But once people finally understood the concept, there was an appetite to buy right away, including additional seed kids and replacement light bulbs and sometimes even a second AeroGarden.

Who is the company marketing to?

“We divide our world into three key markets,” says Rubin. “Gardeners, cooks and wannabes for both. And everybody loves it. The return rate is next to nothing and customer satisfaction is incredibly high.” To make sure that buyers are properly supported, AeroGrow even set up its own call center. “We pay a lot of attention to customer service,” he adds.

The AeroGarden’s primary target market consists of gardeners and cooks, both current and aspiring. And the product is ideal for an urban environment.

According to Rubin, another key reason for the product’s success is that it’s extremely simple to put together. “You open the box and you’re 10 minutes away from getting your garden up and running,” he says. “It’s that easy.” Besides the initial seed kit that comes with the AeroGarden, 16 additional kits have been created, as well as an additional model of the AeroGarden itself.

Then there was the question of how to market it.

Depending on the month, it’s a 50/50 split between direct marketing and retail sales. Sometimes, the ratio is closer to 60/40. The product has been on QVC many times, but the first appearance, at 10 a.m. on July 2, 2006, was the clincher.

“The July 4th weekend has to be the worst time possible to air an indoor gardening product, and we had a 12-minute slot at 10 a.m. on July 2,” laughs Rubin. But the AeroGarden never made the entire 12 minutes because it sold out in just seven minutes, with more than 300 people still on the telephone trying to order. If the AeroGrow people believed they might have had a winning product before the airing, they were absolutely certain afterward.

“We’ve been very controlled with our retail rollout so we don’t dilute the effect of our DR advertising,” continues Rubin. “We don’t want to impair our ability to get the word out with respect to the product and the category.

“Our retail presence is concentrating on high-end outlets, such as department stores and high-end lawn and garden stores, not ‘big-box’ stores.” Rubin adds that the company is now chainwide in Linens ‘n Things. “We’re very focused on distribution. We’ve also placed the product in 800 independent culinary stores, and lawn and garden stores nationwide,” Rubins says, explaining that these types of stores are usually eager to accept the AeroGarden displays, set them up and grow plants.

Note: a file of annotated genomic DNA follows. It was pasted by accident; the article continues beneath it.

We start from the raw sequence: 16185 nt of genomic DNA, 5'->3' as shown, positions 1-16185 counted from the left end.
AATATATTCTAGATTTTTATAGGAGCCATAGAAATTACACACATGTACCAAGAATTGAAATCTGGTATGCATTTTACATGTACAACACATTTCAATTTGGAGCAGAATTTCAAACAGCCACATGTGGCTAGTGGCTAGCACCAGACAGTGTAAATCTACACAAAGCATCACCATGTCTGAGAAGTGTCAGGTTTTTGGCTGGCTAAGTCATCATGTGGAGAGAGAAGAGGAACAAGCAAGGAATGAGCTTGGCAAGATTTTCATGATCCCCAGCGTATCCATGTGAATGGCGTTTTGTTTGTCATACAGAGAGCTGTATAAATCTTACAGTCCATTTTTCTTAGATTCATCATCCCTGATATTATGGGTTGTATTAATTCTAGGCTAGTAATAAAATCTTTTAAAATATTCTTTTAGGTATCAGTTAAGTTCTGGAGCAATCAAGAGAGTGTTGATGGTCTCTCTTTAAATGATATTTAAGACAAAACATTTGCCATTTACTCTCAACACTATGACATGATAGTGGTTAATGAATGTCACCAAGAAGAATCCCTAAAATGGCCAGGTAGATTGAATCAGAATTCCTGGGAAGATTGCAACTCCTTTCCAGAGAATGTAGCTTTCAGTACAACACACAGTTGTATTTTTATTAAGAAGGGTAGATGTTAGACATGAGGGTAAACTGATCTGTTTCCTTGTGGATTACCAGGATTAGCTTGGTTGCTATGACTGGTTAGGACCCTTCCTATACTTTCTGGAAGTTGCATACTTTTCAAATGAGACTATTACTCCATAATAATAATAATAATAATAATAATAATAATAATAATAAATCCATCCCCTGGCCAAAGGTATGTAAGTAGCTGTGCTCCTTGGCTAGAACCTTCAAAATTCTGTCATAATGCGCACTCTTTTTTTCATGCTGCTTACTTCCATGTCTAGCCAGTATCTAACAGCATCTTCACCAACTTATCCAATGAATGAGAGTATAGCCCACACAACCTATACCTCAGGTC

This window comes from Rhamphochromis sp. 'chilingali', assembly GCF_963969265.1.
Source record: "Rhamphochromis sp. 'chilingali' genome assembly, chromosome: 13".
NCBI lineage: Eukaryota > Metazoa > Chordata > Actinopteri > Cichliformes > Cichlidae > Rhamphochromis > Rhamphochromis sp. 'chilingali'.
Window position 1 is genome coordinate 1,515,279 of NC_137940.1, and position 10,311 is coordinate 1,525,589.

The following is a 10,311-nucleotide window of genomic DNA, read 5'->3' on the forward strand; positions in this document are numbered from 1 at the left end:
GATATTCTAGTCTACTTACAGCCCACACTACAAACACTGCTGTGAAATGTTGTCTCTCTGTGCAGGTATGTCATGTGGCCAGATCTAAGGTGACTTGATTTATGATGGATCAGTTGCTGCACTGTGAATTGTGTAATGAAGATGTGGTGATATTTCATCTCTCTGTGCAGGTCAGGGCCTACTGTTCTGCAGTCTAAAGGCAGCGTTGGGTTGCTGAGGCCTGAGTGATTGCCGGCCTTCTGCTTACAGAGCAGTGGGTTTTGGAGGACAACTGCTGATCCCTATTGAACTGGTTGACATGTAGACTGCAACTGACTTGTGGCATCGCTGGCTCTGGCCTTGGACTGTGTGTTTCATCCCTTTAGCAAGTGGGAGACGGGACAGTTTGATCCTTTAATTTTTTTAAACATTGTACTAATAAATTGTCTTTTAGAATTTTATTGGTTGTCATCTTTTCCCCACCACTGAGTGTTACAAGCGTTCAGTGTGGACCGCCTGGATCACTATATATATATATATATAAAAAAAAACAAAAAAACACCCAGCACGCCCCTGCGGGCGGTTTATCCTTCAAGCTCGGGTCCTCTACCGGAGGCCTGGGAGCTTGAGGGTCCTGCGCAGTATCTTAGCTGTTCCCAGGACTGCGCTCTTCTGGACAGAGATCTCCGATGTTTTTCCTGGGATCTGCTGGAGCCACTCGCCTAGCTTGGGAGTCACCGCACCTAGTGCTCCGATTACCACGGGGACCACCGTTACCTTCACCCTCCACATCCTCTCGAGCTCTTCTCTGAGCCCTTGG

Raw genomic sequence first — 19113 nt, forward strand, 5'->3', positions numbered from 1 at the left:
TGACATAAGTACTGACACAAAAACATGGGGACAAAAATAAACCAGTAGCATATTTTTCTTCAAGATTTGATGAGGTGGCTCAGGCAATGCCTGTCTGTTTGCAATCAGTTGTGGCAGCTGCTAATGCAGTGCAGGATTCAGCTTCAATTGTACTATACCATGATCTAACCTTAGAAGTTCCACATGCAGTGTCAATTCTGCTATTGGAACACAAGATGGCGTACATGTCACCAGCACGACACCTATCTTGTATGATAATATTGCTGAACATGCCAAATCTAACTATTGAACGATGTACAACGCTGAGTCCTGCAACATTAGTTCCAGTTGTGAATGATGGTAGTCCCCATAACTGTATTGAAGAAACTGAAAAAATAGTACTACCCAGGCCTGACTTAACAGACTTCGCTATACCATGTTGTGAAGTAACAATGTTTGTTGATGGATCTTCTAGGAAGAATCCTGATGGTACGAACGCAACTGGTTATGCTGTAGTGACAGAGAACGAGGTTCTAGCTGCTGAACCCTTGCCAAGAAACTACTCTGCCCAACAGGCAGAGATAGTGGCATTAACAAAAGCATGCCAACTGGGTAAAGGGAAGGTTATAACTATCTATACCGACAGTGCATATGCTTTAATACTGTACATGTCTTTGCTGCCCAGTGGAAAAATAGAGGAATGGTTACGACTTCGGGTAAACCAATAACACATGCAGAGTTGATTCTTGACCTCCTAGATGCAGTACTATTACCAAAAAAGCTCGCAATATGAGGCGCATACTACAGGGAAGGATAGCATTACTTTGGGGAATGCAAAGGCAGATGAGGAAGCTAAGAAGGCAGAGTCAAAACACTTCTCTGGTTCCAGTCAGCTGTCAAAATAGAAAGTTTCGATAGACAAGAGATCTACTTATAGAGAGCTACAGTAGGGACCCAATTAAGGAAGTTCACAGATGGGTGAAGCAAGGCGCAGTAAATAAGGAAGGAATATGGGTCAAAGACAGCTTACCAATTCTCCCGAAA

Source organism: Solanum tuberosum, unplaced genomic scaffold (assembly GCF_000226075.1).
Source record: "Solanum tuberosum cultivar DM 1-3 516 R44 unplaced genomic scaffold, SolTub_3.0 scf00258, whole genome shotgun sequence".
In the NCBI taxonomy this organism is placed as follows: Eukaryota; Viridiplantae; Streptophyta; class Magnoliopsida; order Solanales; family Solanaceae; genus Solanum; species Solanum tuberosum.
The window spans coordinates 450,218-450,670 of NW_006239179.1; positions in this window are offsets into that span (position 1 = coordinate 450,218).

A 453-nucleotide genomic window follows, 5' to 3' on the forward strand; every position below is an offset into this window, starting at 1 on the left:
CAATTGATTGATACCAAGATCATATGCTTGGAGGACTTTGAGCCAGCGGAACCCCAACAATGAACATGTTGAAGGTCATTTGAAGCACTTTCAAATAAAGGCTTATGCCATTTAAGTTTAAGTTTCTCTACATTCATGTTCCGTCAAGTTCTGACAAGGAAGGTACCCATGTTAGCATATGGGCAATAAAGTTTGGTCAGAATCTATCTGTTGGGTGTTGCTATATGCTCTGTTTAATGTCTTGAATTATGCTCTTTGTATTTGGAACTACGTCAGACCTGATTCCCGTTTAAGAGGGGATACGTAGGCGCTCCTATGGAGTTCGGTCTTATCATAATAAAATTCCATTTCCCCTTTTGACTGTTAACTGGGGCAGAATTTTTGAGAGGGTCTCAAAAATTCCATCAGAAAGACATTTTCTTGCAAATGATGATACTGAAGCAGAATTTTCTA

“If we’re going to be a box on the shelf, we’re not interested. Everything we do is focused on merchandising, branding and awareness. Everybody who sees it in use wants one.” Rubin adds that he has one of the original prototypes in his kitchen and proudly proclaims he’s now on his fifth seed kit.

The company has focused on every high-end catalog in the country, combined with an intensive public relations effort. It has been seen on the “Ellen DeGeneres Christmas Show,” “Good Morning America” and “The View,” among many others.

The company’s first infomercial, on national cable, aired September 2006. Right now, AeroGrow’s media budget is 70 percent cable and 30 percent broadcast, with little if any print advertising in any form.

AeroGrow also executed what Rubin calls the “New York Blitz” program. “We put a lot of money into PR and merchandising in the New York City area, with the goal being to demonstrate retail velocity in a single market.” The company went after and captured floor space at Macy’s, Bed, Bath & Beyond and Fortunoff-a chain of stores in the Northeast.

Meanwhile, the infomercial had to be pulled off the air in December, just three months after launch. Why? After selling tens of thousands of units, AeroGrow was out of product.

In February 2007, AeroGrow announced that it had shipped its 100,000th unit. And while the company claims to have no competition as of yet, AeroGrow is not resting on its laurels. Next steps include the launch of overseas campaigns. According to Rubin, the company is preparing to enter the Japanese market, as well as Europe.

And if there are any competitors preparing for launch, they’ll have a fight on their hands. “We are prepared to pull units at any price point anyone would want to come up with or show,” Rubin says. “Our mission is a price point and product by next year for Christmas for every distribution channel.”

David Lustig is a contributing writer to Electronic Retailer magazine.